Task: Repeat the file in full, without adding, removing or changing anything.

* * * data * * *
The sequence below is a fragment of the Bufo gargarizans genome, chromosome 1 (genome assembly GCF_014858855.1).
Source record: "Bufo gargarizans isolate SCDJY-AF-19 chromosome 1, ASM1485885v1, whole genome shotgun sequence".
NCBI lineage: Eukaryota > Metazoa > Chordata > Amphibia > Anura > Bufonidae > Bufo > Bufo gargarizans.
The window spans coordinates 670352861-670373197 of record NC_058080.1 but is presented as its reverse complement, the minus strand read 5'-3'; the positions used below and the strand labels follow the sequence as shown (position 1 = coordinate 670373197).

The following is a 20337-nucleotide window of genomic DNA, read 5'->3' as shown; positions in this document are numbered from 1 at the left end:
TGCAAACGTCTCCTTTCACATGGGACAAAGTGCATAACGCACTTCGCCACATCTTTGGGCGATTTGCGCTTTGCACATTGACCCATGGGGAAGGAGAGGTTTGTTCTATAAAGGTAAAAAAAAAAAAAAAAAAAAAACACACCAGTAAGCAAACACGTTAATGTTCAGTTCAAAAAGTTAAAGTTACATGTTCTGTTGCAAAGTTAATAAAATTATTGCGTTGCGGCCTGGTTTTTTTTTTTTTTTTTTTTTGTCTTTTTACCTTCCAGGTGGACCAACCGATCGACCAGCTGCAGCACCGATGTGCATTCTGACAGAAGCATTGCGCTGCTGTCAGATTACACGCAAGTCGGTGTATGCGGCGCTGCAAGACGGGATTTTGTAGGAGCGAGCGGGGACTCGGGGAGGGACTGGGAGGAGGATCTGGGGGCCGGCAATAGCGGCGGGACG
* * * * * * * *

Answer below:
The sequence below is a fragment of the Bufo gargarizans genome, chromosome 1 (genome assembly GCF_014858855.1).
Source record: "Bufo gargarizans isolate SCDJY-AF-19 chromosome 1, ASM1485885v1, whole genome shotgun sequence".
NCBI lineage: Eukaryota > Metazoa > Chordata > Amphibia > Anura > Bufonidae > Bufo > Bufo gargarizans.
The window spans coordinates 670352861-670373197 of record NC_058080.1 but is presented as its reverse complement, the minus strand read 5'-3'; the positions used below and the strand labels follow the sequence as shown (position 1 = coordinate 670373197).

The following is a 20337-nucleotide window of genomic DNA, read 5'->3' as shown; positions in this document are numbered from 1 at the left end:
TGCAAACGTCTCCTTTCACATGGGACAAAGTGCATAACGCACTTCGCCACATCTTTGGGCGATTTGCGCTTTGCACATTGACCCATGGGGAAGGAGAGGTTTGTTCTATAAAGGTAAAAAAAAAAAAAAAAAAAAAACACACCAGTAAGCAAACACGTTAATGTTCAGTTCAAAAAGTTAAAGTTACATGTTCTGTTGCAAAGTTAATAAAATTATTGCGTTGCGGCCTGGTTTTTTTTTTTTTTTTTTTTTGTCTTTTTACCTTCCAGGTGGACCAACCGATCGACCAGCTGCAGCACCGATGTGCATTCTGACAGAAGCATTGCGCTGCTGTCAGATTACACGCAAGTCGGTGTATGCGGCGCTGCAAGACGGGATTTTGTAGGAGCGAGCGGGGACTCGGGGAGGGACTGGGAGGAGGATCTGGGGGCCGGCAATAGCGGCGGGACG